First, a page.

For me, the prices tend to push this out of my league. L'enclume just down the road from me would be a £250 to £300 pound meal and wine for 2. I imagine the others are much the same and the London based ones even more. I might try out the Pig N Whistle pub in Cartmel, now owned by the same, see what that is like.

I do like to hunt out good food at that bracket below 1 star Michellin level, but the chefs don't tend to attract much publicity, other than at a local level. I tend to avoid like the plague all hotel food, which in most places is still dire and overpriced. I say most, as some chefs have had great success with Hotels, again mainly in London, although I note Rogan is also working with the Manchester Hotel.

 

Diapason

Wammer
Wammer
Jan 6, 2012
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Simon
Totally agreed on the "up-and-coming" aspect. The best restaurant in Dublin at the moment (to my mind) doesn't have a star but is definitely gunning for one. Lunch tends to be fantastic value in these places as well.

 
G

Guest

Guest
Totally agreed on the "up-and-coming" aspect. The best restaurant in Dublin at the moment (to my mind) doesn't have a star but is definitely gunning for one. Lunch tends to be fantastic value in these places as well.
We've been going to a 1* Michelin gaff for 15 years for their Lunch For Less.

3 starters, 3 mains, 3 puds about 30 quid plus service.

Then buy a decent bottle of NZ Sauv Blanc.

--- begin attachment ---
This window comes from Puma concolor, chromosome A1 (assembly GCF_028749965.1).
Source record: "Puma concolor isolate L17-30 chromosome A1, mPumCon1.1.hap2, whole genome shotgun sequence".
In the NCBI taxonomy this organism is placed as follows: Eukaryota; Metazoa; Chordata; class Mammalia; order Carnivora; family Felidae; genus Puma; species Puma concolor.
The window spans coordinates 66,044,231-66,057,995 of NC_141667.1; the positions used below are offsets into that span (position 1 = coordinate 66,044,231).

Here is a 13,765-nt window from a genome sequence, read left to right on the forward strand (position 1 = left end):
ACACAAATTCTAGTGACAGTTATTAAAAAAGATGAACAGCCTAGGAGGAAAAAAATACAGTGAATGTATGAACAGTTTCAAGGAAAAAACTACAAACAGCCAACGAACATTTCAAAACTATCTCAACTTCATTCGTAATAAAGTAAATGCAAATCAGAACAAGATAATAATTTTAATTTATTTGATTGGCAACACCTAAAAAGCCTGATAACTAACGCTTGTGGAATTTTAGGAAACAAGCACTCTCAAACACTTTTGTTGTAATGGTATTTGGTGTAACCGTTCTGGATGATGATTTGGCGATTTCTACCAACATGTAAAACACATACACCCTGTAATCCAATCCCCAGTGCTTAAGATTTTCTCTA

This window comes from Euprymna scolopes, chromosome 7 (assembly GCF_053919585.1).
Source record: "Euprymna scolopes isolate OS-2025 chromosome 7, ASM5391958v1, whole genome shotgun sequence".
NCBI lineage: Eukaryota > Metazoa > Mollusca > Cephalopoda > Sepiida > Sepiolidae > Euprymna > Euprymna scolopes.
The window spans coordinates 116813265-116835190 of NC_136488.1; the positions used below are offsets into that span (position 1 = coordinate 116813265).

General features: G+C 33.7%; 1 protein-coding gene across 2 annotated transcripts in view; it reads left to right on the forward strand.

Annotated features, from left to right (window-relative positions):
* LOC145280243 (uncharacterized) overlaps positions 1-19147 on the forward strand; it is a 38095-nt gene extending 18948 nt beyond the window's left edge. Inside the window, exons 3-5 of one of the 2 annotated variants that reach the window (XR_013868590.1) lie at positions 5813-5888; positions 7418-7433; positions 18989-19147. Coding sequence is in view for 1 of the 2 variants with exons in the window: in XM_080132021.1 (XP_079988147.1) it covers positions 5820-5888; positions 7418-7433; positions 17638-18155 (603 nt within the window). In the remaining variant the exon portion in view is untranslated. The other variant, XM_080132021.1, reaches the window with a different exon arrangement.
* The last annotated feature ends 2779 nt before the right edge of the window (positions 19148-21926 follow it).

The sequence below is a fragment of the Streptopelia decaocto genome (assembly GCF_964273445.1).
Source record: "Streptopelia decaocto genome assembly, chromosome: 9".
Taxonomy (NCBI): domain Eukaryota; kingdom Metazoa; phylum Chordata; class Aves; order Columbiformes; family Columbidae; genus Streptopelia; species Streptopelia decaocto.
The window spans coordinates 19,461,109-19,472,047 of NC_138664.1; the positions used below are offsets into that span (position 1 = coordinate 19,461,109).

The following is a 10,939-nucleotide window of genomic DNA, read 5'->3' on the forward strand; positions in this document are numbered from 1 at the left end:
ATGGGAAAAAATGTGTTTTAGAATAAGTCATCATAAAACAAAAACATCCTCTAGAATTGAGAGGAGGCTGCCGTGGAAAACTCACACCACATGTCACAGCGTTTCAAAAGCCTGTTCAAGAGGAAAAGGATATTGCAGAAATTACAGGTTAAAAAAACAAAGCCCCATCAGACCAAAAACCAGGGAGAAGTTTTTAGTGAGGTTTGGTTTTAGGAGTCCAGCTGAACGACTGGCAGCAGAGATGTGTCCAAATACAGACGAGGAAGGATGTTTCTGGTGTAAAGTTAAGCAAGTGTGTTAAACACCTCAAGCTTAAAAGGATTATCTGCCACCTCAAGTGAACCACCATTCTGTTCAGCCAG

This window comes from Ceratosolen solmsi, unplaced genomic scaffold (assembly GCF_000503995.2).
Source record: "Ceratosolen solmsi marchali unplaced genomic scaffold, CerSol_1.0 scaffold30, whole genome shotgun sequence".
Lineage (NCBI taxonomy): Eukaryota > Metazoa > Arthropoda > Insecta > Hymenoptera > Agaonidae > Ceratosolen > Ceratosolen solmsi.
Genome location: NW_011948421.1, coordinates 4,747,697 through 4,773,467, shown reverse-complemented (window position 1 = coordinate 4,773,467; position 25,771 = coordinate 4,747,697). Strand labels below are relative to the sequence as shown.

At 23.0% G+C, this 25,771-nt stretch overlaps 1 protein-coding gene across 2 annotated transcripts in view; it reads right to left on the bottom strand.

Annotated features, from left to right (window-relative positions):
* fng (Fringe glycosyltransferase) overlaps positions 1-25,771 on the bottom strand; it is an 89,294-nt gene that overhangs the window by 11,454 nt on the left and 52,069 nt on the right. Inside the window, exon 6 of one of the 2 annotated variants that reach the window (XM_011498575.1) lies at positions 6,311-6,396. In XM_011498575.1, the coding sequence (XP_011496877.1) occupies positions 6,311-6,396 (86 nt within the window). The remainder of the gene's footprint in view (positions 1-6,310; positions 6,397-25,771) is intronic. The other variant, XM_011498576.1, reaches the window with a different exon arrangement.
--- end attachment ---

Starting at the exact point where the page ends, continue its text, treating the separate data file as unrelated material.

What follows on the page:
3.jpg


 

Pierre The Bear

Wammer
Wammer
Sep 19, 2009
2,385
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LEEDS
AKA
John
Been buying these for years by the Michelin tyre garage.£3.49
1324301226243.jpg
I have no problem with McD's, they serve a purpose.

I would even consider buying one of their burgers IF one actually looked like this one but they don't and never have.

 

browellm

Wammer
Wammer
Sep 9, 2008
23,599
482
128
Inspired by another thread, which professional chefs do you rate and hate. Obviously, a certain amount of the "personality" will influence how you feel but a purely culinary opinion is also valid (that is why most of them are chefs after all).Rate:

Mark Sargent - once out of the shadow of Ramsay, stripped his food back to basics. Excellent.

Heston Blumenthal - food as science. I wasn't sure until I tried it. Fantastic (once).

Jamie Oliver - unfashionable of me I know but once he shuts his gob and actually cooks, he's actually very good. Well in the Riverside days anyway.